Knowing how to tread water is a vital skill in staying safe in the water and one of the first things students taking swimming lessons need to master. Effective treading of water means you’re able to keep afloat in an upright position, which could save your life if you’re ever stuck in water out of your depth. Remember, water safety is extremely important.
There are a number of ways to tread water; it’s simply a matter of finding the method that works best for you. Treading water is surprisingly easy and, if done correctly, can be maintained for long periods of time.
How to Tread Water Correctly
The first thing to remember when treading water is to stay calm. Your body needs to be relaxed enough to be able to move fluidly, and you need to be breathing gently in order to conserve energy.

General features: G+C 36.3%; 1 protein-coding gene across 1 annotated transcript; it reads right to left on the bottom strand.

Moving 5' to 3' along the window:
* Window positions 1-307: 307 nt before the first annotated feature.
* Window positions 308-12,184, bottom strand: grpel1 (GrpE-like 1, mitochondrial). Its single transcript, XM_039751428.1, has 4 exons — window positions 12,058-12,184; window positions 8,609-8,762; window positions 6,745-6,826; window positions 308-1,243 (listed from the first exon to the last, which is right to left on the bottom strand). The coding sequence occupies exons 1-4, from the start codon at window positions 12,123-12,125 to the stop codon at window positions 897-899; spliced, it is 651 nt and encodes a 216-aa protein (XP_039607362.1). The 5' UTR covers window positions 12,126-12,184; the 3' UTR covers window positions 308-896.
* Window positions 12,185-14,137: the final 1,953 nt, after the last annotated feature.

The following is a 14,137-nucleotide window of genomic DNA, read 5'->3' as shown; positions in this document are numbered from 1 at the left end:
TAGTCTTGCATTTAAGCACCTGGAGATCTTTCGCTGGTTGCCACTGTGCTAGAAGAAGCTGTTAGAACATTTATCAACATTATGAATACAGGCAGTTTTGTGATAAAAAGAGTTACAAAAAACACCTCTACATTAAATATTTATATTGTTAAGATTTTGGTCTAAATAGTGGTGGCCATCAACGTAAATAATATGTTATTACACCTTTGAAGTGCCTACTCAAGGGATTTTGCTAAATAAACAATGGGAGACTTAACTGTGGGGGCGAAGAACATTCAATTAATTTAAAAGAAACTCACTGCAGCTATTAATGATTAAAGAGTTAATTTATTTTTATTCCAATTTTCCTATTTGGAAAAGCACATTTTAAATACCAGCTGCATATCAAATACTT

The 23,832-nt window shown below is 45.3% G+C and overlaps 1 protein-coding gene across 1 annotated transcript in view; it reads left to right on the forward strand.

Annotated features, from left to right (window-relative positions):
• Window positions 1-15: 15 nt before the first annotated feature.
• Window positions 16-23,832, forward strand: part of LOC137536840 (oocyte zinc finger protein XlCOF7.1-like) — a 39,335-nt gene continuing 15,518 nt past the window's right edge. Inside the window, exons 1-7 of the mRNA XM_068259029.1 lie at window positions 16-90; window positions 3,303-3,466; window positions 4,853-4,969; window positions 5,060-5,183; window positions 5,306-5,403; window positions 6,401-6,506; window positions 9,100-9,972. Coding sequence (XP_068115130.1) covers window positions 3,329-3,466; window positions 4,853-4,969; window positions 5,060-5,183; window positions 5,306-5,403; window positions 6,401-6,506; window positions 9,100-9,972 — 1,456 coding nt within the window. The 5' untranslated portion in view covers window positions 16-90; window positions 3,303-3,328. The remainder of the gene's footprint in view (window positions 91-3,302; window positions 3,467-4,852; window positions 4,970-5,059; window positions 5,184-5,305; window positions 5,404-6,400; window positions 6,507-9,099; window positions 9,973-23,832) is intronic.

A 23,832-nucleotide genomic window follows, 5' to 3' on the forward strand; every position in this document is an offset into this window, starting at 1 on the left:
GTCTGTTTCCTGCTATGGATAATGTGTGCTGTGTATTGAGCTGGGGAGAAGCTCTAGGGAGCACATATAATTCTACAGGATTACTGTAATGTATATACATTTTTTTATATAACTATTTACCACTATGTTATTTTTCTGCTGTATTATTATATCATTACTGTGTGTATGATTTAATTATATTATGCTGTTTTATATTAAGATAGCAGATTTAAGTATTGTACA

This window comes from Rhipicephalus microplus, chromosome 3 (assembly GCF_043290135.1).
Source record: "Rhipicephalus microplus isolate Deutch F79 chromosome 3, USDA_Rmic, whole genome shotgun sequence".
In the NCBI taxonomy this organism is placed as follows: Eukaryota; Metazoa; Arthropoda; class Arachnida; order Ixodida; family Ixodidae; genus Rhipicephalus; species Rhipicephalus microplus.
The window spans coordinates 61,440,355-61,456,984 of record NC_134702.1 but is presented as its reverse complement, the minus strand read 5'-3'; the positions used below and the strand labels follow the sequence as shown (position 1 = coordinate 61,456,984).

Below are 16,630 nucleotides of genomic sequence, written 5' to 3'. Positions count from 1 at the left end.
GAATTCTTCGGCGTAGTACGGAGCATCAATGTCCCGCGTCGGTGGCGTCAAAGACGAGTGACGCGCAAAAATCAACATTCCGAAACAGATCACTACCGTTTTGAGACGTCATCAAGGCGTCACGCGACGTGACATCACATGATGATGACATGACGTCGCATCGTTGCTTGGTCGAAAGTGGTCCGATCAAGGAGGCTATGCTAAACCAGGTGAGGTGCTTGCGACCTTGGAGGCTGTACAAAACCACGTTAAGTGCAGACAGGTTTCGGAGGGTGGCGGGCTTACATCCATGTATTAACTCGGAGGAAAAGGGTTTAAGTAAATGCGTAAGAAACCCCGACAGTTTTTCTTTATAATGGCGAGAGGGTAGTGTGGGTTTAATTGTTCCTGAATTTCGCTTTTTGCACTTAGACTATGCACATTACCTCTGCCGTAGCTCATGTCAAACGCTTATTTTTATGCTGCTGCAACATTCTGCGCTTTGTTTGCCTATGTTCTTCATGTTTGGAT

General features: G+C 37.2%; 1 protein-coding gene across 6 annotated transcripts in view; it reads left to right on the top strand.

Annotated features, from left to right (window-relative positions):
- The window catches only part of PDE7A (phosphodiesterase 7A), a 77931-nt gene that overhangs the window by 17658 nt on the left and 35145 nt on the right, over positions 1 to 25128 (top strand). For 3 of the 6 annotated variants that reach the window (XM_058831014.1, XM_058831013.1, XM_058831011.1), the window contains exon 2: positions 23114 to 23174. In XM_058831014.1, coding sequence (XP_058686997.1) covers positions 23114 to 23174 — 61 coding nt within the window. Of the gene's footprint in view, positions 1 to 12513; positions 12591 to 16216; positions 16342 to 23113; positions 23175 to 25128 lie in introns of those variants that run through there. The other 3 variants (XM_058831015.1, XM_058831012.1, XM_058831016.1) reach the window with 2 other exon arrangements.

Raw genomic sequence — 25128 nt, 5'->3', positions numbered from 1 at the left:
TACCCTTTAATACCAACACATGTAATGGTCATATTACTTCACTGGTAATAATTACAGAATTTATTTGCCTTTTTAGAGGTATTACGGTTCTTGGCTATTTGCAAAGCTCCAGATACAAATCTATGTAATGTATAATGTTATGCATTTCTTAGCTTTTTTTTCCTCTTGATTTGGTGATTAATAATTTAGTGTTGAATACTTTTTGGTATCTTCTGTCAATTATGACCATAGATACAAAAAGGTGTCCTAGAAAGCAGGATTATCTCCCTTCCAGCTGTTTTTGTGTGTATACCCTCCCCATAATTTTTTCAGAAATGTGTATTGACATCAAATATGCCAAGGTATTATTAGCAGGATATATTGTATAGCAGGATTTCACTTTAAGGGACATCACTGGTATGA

To tread water simply use one of the arm movements suggested below in combination with one of the leg movements mentioned.
Version one: From a vertical position, have your arms stretched outwards at a 45-degree angle to your body. Use stiff hands but loose arms to sweep the water, pushing it forwards and then backwards, forwards and then backwards etc.
Version two: Alternatively, you can scull by circling your arms in big movements, bringing them in front of your body until they are practically touching each other, almost like the breaststroke arm movement.
Version one: Use a ‘flutter-kick’ technique by quickly moving your straight legs in small, scissor-like motions, like a vertical version of the freestyle kick.
Version two: Use an “eggbeater kick”. This involves a similar leg movement to breaststroke, but the swimmer is in a sitting position with the legs bent at the knee at approx. 90 degrees. The legs alternate moving in a circular motion in opposite directions, with your feet flexed, creating upwards lift.
Practice makes perfect
Treading water can come naturally once you get the hang of it. It’s important to remember that your body needs to be as relaxed as possible and both your arms and legs need to be moving all the time.